Article

Live augmented reality: a new visualization method for laparoscopic surgery using continuous volumetric computed tomography

Department of Diagnostic Radiology and Nuclear Medicine, University of Maryland School of Medicine, 22 South Greene Street, Baltimore, MD 21201, USA.
Surgical Endoscopy (Impact Factor: 3.31). 02/2010; 24(8):1976-85. DOI: 10.1007/s00464-010-0890-8
Source: PubMed

ABSTRACT Current laparoscopic images are rich in surface detail but lack information on deeper structures. This report presents a novel method for highlighting these structures during laparoscopic surgery using continuous multislice computed tomography (CT). This has resulted in a more accurate augmented reality (AR) approach, termed "live AR," which merges three-dimensional (3D) anatomy from live low-dose intraoperative CT with live images from the laparoscope.
A series of procedures with swine was conducted in a CT room with a fully equipped laparoscopic surgical suite. A 64-slice CT scanner was used to image the surgical field approximately once per second. The procedures began with a contrast-enhanced, diagnostic-quality CT scan (initial CT) of the liver followed by continuous intraoperative CT and laparoscopic imaging with an optically tracked laparoscope. Intraoperative anatomic changes included user-applied deformations and those from breathing. Through deformable image registration, an intermediate image processing step, the initial CT was warped to align spatially with the low-dose intraoperative CT scans. The registered initial CT then was rendered and merged with laparoscopic images to create live AR.
Superior compensation for soft tissue deformations using the described method led to more accurate spatial registration between laparoscopic and rendered CT images with live AR than with conventional AR. Moreover, substitution of low-dose CT with registered initial CT helped with continuous visualization of the vasculature and offered the potential of at least an eightfold reduction in intraoperative X-ray dose.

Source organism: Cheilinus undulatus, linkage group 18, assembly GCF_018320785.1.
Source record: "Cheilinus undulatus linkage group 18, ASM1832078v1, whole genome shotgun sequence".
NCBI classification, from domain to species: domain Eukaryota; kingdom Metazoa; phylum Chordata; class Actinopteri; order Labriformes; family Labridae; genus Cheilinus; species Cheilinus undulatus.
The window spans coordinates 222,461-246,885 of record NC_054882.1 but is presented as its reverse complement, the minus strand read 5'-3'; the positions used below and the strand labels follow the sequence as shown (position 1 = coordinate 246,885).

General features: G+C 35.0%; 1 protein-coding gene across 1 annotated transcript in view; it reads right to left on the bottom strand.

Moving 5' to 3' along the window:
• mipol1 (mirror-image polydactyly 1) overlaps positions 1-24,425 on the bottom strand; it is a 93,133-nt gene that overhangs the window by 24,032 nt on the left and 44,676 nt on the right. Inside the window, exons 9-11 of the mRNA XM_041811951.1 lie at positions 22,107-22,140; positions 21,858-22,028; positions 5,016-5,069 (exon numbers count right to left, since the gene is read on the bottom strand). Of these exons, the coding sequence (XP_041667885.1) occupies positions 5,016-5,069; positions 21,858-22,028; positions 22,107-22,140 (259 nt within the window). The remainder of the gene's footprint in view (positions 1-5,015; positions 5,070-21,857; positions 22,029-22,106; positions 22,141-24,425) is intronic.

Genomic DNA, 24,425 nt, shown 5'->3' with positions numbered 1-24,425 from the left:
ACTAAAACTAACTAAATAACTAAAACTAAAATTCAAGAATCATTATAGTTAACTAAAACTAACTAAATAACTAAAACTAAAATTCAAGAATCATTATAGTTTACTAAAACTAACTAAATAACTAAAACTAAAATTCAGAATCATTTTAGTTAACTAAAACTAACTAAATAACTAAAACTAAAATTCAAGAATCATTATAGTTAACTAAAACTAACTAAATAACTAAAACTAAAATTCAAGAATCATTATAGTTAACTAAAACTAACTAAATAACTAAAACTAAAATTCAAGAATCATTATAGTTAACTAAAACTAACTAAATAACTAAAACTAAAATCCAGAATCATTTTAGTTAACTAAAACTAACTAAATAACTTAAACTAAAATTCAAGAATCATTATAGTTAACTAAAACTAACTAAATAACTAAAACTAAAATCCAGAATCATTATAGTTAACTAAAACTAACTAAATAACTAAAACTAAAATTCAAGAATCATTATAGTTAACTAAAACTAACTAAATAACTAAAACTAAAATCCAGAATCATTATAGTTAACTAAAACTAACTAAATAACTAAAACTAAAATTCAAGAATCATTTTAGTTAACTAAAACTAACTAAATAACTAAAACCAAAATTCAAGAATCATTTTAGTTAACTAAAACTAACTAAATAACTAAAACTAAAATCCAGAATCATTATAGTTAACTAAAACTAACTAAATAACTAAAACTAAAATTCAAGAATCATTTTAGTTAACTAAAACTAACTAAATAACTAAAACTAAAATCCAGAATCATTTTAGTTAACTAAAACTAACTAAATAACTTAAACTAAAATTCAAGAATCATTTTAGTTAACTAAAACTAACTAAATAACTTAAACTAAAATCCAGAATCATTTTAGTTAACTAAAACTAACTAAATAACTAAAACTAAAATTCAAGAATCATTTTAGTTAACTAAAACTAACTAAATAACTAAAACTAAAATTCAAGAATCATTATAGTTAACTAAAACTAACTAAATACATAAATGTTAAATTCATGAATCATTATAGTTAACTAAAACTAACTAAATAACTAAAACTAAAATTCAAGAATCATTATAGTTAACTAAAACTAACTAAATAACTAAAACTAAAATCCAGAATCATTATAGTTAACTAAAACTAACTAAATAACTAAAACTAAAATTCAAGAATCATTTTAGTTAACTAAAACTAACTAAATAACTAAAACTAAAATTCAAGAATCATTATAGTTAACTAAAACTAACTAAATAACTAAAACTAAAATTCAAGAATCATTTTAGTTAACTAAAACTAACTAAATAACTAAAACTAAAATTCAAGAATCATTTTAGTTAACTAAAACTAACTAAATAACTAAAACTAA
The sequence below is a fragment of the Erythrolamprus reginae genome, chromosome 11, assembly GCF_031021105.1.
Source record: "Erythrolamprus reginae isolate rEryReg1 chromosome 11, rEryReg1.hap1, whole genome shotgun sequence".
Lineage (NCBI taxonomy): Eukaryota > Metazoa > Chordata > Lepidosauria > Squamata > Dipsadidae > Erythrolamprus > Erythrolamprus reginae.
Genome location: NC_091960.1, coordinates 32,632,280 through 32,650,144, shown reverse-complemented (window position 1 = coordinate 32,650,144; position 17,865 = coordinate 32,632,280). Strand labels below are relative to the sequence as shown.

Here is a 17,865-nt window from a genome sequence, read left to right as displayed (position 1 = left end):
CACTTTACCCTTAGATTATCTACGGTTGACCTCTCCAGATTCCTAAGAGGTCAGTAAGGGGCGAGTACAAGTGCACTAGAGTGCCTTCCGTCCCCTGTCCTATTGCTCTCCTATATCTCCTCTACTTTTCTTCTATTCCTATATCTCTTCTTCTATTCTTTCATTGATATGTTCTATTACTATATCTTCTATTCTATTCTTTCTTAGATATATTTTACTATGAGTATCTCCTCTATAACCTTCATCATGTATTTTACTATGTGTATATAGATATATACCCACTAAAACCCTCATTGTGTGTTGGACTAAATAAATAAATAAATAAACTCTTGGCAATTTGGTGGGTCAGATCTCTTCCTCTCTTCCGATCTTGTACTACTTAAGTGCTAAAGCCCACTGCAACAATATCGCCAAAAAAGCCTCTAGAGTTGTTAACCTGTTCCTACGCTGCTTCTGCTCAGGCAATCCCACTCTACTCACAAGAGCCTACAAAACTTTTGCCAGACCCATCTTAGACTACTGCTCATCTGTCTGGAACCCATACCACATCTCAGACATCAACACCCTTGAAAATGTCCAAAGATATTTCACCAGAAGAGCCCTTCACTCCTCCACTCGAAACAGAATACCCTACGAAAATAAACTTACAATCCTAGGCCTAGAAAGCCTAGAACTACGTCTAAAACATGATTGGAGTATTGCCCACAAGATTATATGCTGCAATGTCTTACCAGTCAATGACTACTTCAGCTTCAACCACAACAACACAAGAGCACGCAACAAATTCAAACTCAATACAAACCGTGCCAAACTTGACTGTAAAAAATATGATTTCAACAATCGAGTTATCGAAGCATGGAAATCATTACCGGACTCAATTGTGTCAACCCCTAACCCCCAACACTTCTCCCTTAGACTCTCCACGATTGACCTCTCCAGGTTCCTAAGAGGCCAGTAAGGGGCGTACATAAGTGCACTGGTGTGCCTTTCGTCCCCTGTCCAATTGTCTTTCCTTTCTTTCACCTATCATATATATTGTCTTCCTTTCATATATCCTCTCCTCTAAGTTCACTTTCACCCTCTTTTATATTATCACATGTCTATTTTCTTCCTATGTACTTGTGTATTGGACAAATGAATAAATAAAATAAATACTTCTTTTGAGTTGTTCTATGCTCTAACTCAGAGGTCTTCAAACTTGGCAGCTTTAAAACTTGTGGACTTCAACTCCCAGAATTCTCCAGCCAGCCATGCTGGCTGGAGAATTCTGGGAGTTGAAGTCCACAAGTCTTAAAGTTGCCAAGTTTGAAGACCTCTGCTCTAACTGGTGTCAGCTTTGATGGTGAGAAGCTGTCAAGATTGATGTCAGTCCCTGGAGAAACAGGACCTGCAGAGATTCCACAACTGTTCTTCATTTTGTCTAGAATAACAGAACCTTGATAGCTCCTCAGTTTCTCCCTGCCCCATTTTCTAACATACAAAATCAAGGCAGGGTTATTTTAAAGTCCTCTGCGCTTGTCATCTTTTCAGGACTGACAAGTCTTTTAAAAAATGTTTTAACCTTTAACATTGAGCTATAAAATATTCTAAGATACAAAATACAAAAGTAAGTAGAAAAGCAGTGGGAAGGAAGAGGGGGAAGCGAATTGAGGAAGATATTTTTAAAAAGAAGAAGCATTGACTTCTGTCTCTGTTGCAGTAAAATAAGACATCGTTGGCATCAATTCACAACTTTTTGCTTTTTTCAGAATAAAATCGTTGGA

The authors proposed and developed live AR, a new surgical visualization approach that merges rich surface detail from a laparoscope with instantaneous 3D anatomy from continuous CT scanning of the surgical field. Through innovative use of deformable image registration, they also demonstrated the feasibility of continuous visualization of the vasculature and considerable X-ray dose reduction. This study provides motivation for further investigation and development of live AR.

0 Followers
 · 
87 Views
  • Source
    [Show abstract] [Hide abstract]
    ABSTRACT: Autostereoscopic 3D image overlay for augmented reality (AR) based surgical navigation has been studied and reported many times. For the purpose of surgical overlay, the 3D image is expected to have the same geometric shape as the original organ, and can be transformed to a specified location for image overlay. However, how to generate a 3D image with high geometric fidelity and quantitative evaluation of 3D image's geometric accuracy have not been addressed. This paper proposes a graphics processing unit (GPU) based computer-generated integral imaging pipeline for real-time autostereoscopic 3D display, and an automatic closed-loop 3D image calibration paradigm for displaying undistorted 3D images. Based on the proposed methods, a novel AR device for 3D image surgical overlay is presented, which mainly consists of a 3D display, an AR window, a stereo camera for 3D measurement, and a workstation for information processing. The evaluation on the 3D image rendering performance with 2560 × 1600 elemental image resolution shows the rendering speeds of 50-60 frames per second (fps) for surface models, and 5-8 fps for large medical volumes. The evaluation of the undistorted 3D image after the calibration yields sub-millimeter geometric accuracy. A phantom experiment simulating oral and maxillofacial surgery was also performed to evaluate the proposed AR overlay device in terms of the image registration accuracy, 3D image overlay accuracy, and the visual effects of the overlay. The experimental results show satisfactory image registration and image overlay accuracy, and confirm the system usability.